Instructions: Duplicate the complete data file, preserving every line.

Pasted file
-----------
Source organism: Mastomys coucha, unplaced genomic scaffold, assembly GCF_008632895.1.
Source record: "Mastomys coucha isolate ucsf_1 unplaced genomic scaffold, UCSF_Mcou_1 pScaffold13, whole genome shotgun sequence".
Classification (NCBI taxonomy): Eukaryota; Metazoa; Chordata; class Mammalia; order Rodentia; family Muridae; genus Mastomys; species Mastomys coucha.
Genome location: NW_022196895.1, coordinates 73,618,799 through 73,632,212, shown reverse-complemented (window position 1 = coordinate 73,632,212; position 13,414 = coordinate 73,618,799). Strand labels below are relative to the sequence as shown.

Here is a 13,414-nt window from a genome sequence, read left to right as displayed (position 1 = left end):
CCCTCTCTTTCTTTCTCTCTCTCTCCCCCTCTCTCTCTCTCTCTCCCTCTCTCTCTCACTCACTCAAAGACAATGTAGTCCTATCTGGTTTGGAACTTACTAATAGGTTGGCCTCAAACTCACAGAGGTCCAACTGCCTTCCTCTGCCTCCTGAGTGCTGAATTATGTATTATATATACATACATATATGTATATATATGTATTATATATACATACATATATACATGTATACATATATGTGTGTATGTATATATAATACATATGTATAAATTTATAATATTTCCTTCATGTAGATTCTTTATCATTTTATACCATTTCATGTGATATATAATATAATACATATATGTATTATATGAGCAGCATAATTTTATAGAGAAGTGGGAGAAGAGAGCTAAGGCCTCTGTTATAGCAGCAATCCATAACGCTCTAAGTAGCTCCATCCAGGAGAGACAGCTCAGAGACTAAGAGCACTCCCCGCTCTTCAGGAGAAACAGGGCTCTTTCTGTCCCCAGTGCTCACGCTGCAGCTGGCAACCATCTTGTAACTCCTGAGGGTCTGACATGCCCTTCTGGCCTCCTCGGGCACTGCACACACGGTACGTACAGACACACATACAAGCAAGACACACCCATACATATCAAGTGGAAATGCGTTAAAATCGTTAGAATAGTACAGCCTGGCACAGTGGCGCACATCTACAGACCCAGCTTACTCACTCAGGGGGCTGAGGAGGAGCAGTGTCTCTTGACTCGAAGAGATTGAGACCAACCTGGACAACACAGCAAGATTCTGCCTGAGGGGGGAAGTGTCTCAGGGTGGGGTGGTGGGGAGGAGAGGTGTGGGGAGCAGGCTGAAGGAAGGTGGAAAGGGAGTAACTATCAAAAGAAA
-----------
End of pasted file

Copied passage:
Source organism: Mastomys coucha, unplaced genomic scaffold, assembly GCF_008632895.1.
Source record: "Mastomys coucha isolate ucsf_1 unplaced genomic scaffold, UCSF_Mcou_1 pScaffold13, whole genome shotgun sequence".
Classification (NCBI taxonomy): Eukaryota; Metazoa; Chordata; class Mammalia; order Rodentia; family Muridae; genus Mastomys; species Mastomys coucha.
Genome location: NW_022196895.1, coordinates 73,618,799 through 73,632,212, shown reverse-complemented (window position 1 = coordinate 73,632,212; position 13,414 = coordinate 73,618,799). Strand labels below are relative to the sequence as shown.

Here is a 13,414-nt window from a genome sequence, read left to right as displayed (position 1 = left end):
CCCTCTCTTTCTTTCTCTCTCTCTCCCCCTCTCTCTCTCTCTCTCCCTCTCTCTCTCACTCACTCAAAGACAATGTAGTCCTATCTGGTTTGGAACTTACTAATAGGTTGGCCTCAAACTCACAGAGGTCCAACTGCCTTCCTCTGCCTCCTGAGTGCTGAATTATGTATTATATATACATACATATATGTATATATATGTATTATATATACATACATATATACATGTATACATATATGTGTGTATGTATATATAATACATATGTATAAATTTATAATATTTCCTTCATGTAGATTCTTTATCATTTTATACCATTTCATGTGATATATAATATAATACATATATGTATTATATGAGCAGCATAATTTTATAGAGAAGTGGGAGAAGAGAGCTAAGGCCTCTGTTATAGCAGCAATCCATAACGCTCTAAGTAGCTCCATCCAGGAGAGACAGCTCAGAGACTAAGAGCACTCCCCGCTCTTCAGGAGAAACAGGGCTCTTTCTGTCCCCAGTGCTCACGCTGCAGCTGGCAACCATCTTGTAACTCCTGAGGGTCTGACATGCCCTTCTGGCCTCCTCGGGCACTGCACACACGGTACGTACAGACACACATACAAGCAAGACACACCCATACATATCAAGTGGAAATGCGTTAAAATCGTTAGAATAGTACAGCCTGGCACAGTGGCGCACATCTACAGACCCAGCTTACTCACTCAGGGGGCTGAGGAGGAGCAGTGTCTCTTGACTCGAAGAGATTGAGACCAACCTGGACAACACAGCAAGATTCTGCCTGAGGGGGGAAGTGTCTCAGGGTGGGGTGGTGGGGAGGAGAGGTGTGGGGAGCAGGCTGAAGGAAGGTGGAAAGGGAGTAACTATCAAAAGAAA